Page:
Digging in the Archives: Philadelphia City Archives

Nothing like a little research day on my birthday. During my stay at Winterthur, I popped up to the Philadelphia City Archives. This is made super simple from Wilmington by taking SEPTA. The archives are located a block from 30th … Continue reading

Working with the Dixon Ledgers, Port Royal, Virginia

My personal research focuses on the dress of indentured and enslaved servant women from 1750-1790. While I was in DC for work recently, I was able to slip over to the Library of Congress for a couple of hours and … Continue reading

Things That Make Me Happy: Box of Crayons at the MFA, Boston

There’s a lot to love about this sweet handmade box chock a block full of stubby crayons once owned by the Robbins family of Lexington, Massachusetts. The paper wrapping the outside of the thin paperboard is block-printed with tiny black … Continue reading

The Historic Fabric of Philadelphia: James E. Taylor’s Sketchbook

Using Winterthur’s online collections resources last night, I stumbled onto James E. Taylor’s sketchbook of historic buildings in Philadelphia. A newspaper illustrator, Taylor sketched historic buildings in Philadelphia’s Old City area in 1861, just before most of the structures in … Continue reading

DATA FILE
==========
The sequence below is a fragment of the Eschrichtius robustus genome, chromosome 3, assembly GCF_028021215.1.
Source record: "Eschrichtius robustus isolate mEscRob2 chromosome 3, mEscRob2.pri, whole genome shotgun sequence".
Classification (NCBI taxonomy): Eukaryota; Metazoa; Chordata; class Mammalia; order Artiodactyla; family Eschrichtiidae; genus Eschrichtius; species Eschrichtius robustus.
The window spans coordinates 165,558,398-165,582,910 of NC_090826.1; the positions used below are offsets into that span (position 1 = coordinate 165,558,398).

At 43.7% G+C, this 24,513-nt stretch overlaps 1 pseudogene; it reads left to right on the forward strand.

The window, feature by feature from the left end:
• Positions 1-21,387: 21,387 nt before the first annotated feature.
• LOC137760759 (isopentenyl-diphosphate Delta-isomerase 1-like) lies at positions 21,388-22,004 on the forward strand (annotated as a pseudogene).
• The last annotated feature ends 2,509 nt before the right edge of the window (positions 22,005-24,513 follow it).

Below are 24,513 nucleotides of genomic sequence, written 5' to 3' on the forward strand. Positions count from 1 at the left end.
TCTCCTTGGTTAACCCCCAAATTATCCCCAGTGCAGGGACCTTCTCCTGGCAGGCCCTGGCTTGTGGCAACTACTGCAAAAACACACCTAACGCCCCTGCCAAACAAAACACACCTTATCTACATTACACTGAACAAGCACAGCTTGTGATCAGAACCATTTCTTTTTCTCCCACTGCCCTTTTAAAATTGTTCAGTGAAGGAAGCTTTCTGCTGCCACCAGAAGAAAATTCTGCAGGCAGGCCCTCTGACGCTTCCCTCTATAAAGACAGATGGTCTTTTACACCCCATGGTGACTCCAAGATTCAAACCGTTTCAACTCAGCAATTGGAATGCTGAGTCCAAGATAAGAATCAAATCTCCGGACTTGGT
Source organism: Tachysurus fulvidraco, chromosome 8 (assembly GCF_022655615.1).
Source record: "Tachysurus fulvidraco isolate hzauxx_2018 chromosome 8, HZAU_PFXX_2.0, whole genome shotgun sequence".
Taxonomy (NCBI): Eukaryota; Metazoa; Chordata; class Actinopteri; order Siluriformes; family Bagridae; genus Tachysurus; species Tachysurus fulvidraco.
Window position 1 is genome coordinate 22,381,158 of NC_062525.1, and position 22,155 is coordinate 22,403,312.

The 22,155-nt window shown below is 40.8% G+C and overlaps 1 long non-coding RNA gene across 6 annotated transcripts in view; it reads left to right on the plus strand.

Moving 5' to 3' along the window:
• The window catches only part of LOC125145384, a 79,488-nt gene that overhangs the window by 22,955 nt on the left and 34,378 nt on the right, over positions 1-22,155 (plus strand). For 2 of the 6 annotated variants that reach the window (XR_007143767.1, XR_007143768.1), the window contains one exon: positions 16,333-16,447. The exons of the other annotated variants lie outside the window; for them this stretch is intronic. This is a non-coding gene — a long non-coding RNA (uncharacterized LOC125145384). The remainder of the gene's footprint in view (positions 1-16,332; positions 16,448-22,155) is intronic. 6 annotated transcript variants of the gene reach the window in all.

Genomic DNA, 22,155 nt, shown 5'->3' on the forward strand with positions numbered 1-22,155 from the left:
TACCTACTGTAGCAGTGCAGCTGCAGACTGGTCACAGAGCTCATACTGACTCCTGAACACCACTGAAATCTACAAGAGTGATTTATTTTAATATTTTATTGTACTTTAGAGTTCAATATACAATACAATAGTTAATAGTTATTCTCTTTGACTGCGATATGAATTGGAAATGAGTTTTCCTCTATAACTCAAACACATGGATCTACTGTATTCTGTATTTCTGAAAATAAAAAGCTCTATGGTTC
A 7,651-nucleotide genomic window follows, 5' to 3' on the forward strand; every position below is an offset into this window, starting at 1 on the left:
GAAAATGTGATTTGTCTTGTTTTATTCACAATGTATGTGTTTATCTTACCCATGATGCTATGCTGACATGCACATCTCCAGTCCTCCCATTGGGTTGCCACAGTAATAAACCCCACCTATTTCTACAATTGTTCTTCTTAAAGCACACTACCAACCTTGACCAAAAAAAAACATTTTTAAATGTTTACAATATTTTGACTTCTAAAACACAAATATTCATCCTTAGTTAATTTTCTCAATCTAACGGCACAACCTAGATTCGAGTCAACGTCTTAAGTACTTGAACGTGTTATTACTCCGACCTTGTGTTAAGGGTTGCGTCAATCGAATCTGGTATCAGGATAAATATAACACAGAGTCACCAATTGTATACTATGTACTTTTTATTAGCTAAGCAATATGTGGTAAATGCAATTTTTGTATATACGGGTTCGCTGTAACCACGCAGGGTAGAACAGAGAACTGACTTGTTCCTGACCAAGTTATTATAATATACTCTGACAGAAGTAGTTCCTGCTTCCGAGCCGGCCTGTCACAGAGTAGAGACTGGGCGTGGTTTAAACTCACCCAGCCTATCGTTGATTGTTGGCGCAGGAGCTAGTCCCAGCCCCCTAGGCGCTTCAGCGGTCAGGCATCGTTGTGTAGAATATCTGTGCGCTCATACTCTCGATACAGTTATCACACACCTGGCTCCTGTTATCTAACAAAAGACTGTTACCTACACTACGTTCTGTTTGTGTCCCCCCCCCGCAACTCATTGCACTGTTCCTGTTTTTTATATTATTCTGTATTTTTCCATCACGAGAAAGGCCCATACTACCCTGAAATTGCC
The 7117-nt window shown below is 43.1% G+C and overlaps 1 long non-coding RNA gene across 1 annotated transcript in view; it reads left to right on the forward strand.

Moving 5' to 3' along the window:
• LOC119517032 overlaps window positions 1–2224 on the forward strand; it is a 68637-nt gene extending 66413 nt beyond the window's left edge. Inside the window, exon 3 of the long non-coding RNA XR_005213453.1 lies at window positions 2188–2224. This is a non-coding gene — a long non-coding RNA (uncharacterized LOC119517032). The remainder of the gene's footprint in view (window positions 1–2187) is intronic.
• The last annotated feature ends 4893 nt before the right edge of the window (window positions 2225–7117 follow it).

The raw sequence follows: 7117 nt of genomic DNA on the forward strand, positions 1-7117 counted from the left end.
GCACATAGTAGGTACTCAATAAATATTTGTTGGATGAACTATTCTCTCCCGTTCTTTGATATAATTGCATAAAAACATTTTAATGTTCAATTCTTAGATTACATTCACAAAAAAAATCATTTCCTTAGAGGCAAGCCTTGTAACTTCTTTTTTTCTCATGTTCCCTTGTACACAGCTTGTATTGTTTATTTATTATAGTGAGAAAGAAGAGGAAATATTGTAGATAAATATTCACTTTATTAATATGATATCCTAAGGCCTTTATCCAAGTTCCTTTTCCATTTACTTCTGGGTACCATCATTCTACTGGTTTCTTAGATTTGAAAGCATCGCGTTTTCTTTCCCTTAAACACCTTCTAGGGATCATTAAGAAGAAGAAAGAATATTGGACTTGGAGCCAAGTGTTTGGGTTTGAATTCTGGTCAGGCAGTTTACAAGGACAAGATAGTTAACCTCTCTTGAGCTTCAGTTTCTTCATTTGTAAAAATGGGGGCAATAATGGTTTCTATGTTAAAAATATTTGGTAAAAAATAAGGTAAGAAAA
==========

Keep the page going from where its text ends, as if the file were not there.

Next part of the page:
Eighteenth Century for the Weekend

Last weekend, The Brigade of the American Revolution hosted an Authenticity Event at Don Carpentier’s Eastfield Village. A collection of two taverns, a store, a church, a doctor’s office, an assortment of shops, and a handful of houses were saved … Continue reading

Halloween Comes to Downton Abbey

I predicted in this post from April that people would be hot to trot for Downton Abbey influenced costumes this Halloween. True to form, a lot of readers have been finding my blog by searching on “downton abbey halloween costumes.” I’m … Continue reading

Library Find: How To Manage Without A Maid

I’ve mentioned my adoration for the New York Society Library (April 19, click here). The stack section of the library covers 12 floors – I can enter any of them and find the quirky gem. While not a find of … Continue reading

Kotex Goes to War

Some old women’s magazines from the 1940s turned up when we emptied my grandparents’ house. You would expect the articles and advertisements to address their ideal audience of conscientious housewives, transitioning from the wood stove of her mother’s generation to … Continue reading

Time for a Song: Women Should Their Time Divide

This  finger-wag at women about appropriately dividing their time between pleasure and work is fun to sing. Interesting that work is defined in the following  line as stitching – something that falls into the play category for me today. The … Continue reading

Runaway Scavenger Hunt

In researching the lives of indentured and enslaved women during the 18th century, I’m trying to rebuild their communities, to better understand their lives. See my article ‘Had on When She Went Away . . .’: Expanding the Usefulness of Garment Data in American Runaway Advertisements 1750–90 … Continue reading